Control of slug damage to oilseed rape and wheat with imidacloprid seed dressings in laboratory and field experiments

L.C. Simms, A. Ester, M.J. Wilson

    Research output: Contribution to journalArticleAcademicpeer-review

    14 Citations (Scopus)


    Slugs are common pests of oilseed and cereal crops in Europe and are currently controlled using bait pellets that often fail to give adequate protection: Here we investigate the potential of the broad-spectrum insecticide imidacloprid, previously suggested to have activity against slugs, to control slug damage to oilseed rape and winter wheat. In a series of laboratory experiments, imidacloprid seed treatment (2 and 4ga.i./kg seed) caused no reduction in slug damage to oilseed rape when exposed to three slug species and with one species, Milax gagates, significantly more oilseed rape was consumed in imidacloprid treatments. In two laboratory experiments using winter wheat, low doses of imidacloprid (0.7 and 1.4 g a.i./kg seed) had no deterrent activity and in some cases increased slug damage, but high doses (2.8, 5.6 and 8.1 g a.i./kg seed), significantly reduced levels of slug damage. In a field experiment with winter wheat, imidacloprid seed treatments (0.7 and 1.4 g a.i./kg seed) reduced slug damage to a lower level than that achieved by conventional bait pellets. However, the inconsistent and short-lived activity of imidacloprid suggests that it has little potential to be developed as a seed treatment for mollusc control in itself, but may offer some protection when applied to wheat or rape seeds to control insect pests.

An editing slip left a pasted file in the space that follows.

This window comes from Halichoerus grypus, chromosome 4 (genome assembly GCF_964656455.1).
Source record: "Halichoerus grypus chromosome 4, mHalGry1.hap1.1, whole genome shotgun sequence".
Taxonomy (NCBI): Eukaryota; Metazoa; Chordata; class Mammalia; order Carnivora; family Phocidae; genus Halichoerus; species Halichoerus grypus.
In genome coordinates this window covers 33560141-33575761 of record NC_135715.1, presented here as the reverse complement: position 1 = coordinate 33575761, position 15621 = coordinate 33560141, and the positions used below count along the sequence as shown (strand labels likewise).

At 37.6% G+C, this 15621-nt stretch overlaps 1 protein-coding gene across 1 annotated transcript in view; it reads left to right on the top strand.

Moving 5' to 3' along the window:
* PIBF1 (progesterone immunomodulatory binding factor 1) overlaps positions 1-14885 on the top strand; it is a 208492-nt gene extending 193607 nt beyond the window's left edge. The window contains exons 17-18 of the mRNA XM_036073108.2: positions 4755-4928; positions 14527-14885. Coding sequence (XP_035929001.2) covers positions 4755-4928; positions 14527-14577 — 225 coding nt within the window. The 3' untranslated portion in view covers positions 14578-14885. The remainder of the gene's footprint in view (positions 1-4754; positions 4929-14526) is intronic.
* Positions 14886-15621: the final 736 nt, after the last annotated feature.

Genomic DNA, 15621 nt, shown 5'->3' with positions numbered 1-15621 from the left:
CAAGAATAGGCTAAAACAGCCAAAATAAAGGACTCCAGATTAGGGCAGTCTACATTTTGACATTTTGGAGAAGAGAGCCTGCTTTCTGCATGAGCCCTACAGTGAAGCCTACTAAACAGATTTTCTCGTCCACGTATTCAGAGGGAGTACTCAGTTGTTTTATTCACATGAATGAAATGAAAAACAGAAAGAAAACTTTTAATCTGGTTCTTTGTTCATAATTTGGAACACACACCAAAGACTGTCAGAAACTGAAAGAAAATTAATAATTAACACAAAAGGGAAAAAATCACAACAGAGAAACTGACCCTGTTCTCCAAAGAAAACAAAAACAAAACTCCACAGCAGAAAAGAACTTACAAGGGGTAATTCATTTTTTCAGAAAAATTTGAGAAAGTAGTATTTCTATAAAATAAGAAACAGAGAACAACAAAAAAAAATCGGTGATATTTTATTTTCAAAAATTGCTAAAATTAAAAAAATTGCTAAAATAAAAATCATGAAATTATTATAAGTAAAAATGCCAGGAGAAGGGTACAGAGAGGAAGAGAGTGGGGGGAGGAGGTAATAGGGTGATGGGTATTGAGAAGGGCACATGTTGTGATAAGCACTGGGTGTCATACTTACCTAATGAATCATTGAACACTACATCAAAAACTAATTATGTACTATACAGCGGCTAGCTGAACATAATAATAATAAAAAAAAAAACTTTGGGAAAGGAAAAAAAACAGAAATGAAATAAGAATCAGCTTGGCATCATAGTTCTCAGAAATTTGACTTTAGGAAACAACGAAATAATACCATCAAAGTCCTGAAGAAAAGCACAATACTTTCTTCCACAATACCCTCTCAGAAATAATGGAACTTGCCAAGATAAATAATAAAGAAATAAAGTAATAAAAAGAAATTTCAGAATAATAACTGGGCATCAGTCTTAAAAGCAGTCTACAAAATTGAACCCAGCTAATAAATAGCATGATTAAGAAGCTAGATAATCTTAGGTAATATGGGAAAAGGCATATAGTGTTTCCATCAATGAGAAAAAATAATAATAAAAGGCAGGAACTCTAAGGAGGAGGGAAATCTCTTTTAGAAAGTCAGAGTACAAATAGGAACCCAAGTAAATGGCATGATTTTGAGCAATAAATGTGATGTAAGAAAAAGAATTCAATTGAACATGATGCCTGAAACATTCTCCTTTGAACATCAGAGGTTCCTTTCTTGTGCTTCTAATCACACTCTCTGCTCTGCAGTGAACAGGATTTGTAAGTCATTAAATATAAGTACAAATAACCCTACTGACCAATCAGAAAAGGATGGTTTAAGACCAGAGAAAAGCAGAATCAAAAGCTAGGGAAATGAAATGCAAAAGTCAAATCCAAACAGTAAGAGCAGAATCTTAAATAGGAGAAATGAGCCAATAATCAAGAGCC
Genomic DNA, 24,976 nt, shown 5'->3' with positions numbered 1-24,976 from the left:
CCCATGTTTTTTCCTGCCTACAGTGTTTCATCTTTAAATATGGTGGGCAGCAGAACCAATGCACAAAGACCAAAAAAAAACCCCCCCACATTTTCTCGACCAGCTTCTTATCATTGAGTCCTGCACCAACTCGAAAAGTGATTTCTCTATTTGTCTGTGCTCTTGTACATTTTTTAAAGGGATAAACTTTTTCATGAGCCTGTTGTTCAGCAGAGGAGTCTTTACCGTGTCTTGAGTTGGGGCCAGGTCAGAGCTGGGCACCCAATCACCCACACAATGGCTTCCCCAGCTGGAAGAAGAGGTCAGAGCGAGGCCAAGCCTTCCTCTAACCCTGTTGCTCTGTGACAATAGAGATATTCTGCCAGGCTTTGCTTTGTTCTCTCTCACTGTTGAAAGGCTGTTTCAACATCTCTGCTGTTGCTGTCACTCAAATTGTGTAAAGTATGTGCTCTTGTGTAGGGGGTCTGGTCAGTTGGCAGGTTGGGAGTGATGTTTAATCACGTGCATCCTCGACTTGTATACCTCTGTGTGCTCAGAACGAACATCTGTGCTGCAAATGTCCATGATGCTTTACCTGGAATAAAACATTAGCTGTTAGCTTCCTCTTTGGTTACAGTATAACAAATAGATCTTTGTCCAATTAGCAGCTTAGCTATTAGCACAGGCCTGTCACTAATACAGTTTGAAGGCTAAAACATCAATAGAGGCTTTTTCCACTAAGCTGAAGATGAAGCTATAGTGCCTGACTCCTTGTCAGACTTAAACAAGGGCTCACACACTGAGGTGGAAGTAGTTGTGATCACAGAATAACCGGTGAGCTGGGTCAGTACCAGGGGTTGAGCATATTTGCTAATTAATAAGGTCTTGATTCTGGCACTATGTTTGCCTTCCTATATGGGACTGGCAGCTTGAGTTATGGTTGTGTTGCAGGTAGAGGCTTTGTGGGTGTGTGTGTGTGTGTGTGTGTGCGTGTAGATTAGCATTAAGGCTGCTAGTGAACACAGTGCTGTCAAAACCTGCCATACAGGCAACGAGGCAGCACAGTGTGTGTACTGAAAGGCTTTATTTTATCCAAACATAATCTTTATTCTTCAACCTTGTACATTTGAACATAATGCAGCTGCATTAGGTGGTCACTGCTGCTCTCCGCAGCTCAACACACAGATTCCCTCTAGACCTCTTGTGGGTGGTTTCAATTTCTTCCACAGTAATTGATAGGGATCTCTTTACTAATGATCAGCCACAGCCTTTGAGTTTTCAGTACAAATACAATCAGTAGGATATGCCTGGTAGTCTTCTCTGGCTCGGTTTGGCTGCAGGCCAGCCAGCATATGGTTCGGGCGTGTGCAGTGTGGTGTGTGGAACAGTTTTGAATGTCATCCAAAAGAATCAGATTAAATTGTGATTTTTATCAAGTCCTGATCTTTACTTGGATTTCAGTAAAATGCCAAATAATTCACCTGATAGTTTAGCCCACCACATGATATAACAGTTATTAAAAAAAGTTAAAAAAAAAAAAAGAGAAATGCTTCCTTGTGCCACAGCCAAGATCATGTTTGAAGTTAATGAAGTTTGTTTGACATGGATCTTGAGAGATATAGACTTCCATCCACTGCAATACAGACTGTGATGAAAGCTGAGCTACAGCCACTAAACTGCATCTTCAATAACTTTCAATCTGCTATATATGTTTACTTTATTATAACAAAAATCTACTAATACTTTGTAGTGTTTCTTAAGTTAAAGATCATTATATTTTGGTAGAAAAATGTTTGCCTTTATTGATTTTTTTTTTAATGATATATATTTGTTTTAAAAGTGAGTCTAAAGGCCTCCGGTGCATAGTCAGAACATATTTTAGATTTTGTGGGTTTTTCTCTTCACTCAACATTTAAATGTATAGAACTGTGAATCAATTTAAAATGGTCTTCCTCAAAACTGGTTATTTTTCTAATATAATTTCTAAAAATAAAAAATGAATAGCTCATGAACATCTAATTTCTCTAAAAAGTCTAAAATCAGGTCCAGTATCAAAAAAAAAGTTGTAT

Original languageEnglish
    Pages (from-to)549-555
    JournalCrop Protection
    Issue number6
    Publication statusPublished - 2006


    • deroceras-reticulatum muller
    • perennial ryegrass
    • applied pesticides
    • barley


    Dive into the research topics of 'Control of slug damage to oilseed rape and wheat with imidacloprid seed dressings in laboratory and field experiments'. Together they form a unique fingerprint.

    Cite this